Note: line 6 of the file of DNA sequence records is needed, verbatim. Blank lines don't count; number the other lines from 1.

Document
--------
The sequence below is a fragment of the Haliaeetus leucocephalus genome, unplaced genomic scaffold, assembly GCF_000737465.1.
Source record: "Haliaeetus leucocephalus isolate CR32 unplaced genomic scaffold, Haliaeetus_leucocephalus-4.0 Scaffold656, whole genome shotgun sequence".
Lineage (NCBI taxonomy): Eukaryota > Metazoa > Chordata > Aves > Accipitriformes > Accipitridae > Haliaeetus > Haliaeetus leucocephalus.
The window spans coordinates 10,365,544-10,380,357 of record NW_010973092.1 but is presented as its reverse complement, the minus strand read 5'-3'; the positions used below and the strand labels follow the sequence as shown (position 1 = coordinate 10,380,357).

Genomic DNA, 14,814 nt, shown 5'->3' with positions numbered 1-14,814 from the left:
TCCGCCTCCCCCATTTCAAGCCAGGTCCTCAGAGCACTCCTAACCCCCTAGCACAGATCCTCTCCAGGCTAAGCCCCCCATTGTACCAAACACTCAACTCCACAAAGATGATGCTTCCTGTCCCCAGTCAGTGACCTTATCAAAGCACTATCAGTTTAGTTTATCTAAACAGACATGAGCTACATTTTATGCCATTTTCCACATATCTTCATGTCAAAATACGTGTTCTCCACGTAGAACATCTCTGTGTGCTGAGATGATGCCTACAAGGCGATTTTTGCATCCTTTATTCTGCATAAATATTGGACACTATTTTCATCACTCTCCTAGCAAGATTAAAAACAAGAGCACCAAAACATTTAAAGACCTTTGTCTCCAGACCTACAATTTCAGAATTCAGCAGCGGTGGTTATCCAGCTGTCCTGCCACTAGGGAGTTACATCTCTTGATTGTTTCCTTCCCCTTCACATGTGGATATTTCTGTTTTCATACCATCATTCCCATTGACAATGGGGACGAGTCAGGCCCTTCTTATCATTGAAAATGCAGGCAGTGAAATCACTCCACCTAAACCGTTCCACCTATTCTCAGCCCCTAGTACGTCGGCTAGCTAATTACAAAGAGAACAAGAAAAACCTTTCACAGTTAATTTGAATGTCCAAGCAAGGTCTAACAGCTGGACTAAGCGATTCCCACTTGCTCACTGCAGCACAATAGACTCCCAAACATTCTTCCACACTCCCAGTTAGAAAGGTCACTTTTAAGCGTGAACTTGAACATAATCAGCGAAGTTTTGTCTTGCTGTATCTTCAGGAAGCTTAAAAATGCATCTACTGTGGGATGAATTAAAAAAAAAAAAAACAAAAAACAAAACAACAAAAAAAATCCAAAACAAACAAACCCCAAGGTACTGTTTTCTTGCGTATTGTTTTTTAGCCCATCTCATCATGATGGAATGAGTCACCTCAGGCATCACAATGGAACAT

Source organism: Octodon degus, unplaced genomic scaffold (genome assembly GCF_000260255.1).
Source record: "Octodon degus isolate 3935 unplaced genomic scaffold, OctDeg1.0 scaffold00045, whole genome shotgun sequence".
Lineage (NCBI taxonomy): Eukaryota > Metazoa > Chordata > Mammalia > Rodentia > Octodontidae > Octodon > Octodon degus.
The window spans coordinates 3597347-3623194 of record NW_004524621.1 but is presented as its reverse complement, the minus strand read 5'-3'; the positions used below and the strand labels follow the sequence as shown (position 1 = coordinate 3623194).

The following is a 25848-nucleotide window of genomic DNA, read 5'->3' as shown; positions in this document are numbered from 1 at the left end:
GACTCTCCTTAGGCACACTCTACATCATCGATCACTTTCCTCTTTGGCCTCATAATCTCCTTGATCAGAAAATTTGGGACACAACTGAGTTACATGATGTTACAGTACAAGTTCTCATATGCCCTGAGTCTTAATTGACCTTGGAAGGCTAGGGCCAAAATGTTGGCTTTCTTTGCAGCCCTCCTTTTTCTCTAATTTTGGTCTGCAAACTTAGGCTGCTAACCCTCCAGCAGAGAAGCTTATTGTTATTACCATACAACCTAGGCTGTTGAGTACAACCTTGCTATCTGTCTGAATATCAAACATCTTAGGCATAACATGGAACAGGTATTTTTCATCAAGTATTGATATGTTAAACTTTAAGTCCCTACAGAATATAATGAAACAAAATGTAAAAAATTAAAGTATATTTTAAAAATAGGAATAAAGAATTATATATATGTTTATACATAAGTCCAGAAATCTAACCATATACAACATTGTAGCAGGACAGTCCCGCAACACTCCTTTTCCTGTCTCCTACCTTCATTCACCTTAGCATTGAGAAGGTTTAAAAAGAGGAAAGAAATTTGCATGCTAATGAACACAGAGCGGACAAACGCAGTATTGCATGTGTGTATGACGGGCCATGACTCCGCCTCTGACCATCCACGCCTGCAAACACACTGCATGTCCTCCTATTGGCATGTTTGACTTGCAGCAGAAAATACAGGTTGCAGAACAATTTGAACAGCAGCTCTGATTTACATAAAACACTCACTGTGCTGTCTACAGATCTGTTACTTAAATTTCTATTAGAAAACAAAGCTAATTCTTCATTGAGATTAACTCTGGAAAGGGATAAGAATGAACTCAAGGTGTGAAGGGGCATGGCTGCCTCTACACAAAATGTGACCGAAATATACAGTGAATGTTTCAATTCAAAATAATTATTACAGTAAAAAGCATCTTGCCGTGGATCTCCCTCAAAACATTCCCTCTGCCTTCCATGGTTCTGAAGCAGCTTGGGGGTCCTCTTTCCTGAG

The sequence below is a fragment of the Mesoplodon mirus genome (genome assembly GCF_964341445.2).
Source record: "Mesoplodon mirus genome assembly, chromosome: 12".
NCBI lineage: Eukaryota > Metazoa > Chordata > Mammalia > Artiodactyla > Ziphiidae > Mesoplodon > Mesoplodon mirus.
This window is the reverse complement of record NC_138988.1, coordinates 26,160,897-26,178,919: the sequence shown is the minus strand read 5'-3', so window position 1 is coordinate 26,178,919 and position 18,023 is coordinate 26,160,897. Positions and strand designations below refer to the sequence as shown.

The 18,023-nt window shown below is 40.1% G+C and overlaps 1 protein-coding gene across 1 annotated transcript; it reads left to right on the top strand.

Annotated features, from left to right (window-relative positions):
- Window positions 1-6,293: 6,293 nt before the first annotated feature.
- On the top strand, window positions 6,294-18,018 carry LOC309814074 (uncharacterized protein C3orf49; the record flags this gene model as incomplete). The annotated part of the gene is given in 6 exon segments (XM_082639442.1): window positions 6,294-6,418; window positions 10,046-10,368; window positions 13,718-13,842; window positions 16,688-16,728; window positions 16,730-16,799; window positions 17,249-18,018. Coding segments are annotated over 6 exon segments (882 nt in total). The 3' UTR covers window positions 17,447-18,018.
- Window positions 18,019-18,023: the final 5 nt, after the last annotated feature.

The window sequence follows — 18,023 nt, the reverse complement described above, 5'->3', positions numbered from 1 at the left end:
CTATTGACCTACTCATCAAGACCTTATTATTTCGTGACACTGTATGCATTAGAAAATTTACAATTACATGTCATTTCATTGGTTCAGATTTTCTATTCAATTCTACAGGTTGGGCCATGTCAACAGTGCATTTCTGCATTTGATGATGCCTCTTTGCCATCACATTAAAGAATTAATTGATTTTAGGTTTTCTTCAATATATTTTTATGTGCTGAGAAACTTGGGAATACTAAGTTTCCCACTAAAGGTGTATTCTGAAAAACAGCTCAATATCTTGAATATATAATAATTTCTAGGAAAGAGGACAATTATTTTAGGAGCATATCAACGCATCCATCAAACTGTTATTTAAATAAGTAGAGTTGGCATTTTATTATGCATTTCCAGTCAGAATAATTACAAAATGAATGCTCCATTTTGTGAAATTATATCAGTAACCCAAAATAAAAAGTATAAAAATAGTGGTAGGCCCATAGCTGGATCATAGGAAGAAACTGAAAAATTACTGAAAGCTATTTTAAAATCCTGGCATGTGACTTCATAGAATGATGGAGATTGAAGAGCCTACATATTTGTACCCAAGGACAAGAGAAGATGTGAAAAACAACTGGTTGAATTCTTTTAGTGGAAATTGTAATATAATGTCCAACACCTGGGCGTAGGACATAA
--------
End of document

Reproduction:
TCCGCCTCCCCCATTTCAAGCCAGGTCCTCAGAGCACTCCTAACCCCCTAGCACAGATCCTCTCCAGGCTAAGCCCCCCATTGTACCAAACACTCAACTCCACAAAGATGATGCTTCCTGTCCCCAGTCAGTGACCTTATCAAAGCACTATCAGTTTAGTTTATCTAAACAGACATGAGCTACATTTTATGCCATTTTCCACATATCTTCATGTCAAAATACGTGTTCTCCACGTAGAACATCTCTGTGTGCTGAGATGATGCCTACAAGGCGATTTTTGCATCCTTTATTCTGCATAAATATTGGACACTATTTTCATCACTCTCCTAGCAAGATTAAAAACAAGAGCACCAAAACATTTAAAGACCTTTGTCTCCAGACCTACAATTTCAGAATTCAGCAGCGGTGGTTATCCAGCTGTCCTGCCACTAGGGAGTTACATCTCTTGATTGTTTCCTTCCCCTTCACATGTGGATATTTCTGTTTTCATACCATCATTCCCATTGACAATGGGGACGAGTCAGGCCCTTCTTATCATTGAAAATGCAGGCAGTGAAATCACTCCACCTAAACCGTTCCACCTATTCTCAGCCCCTAGTACGTCGGCTAGCTAATTACAAAGAGAACAAGAAAAACCTTTCACAGTTAATTTGAATGTCCAAGCAAGGTCTAACAGCTGGACTAAGCGATTCCCACTTGCTCACTGCAGCACAATAGACTCCCAAACATTCTTCCACACTCCCAGTTAGAAAGGTCACTTTTAAGCGTGAACTTGAACATAATCAGCGAAGTTTTGTCTTGCTGTATCTTCAGGAAGCTTAAAAATGCATCTACTGTGGGATGAATTAAAAAAAAAAAAAACAAAAAACAAAACAACAAAAAAAATCCAAAACAAACAAACCCCAAGGTACTGTTTTCTTGCGTATTGTTTTTTAGCCCATCTCATCATGATGGAATGAGTCACCTCAGGCATCACAATGGAACAT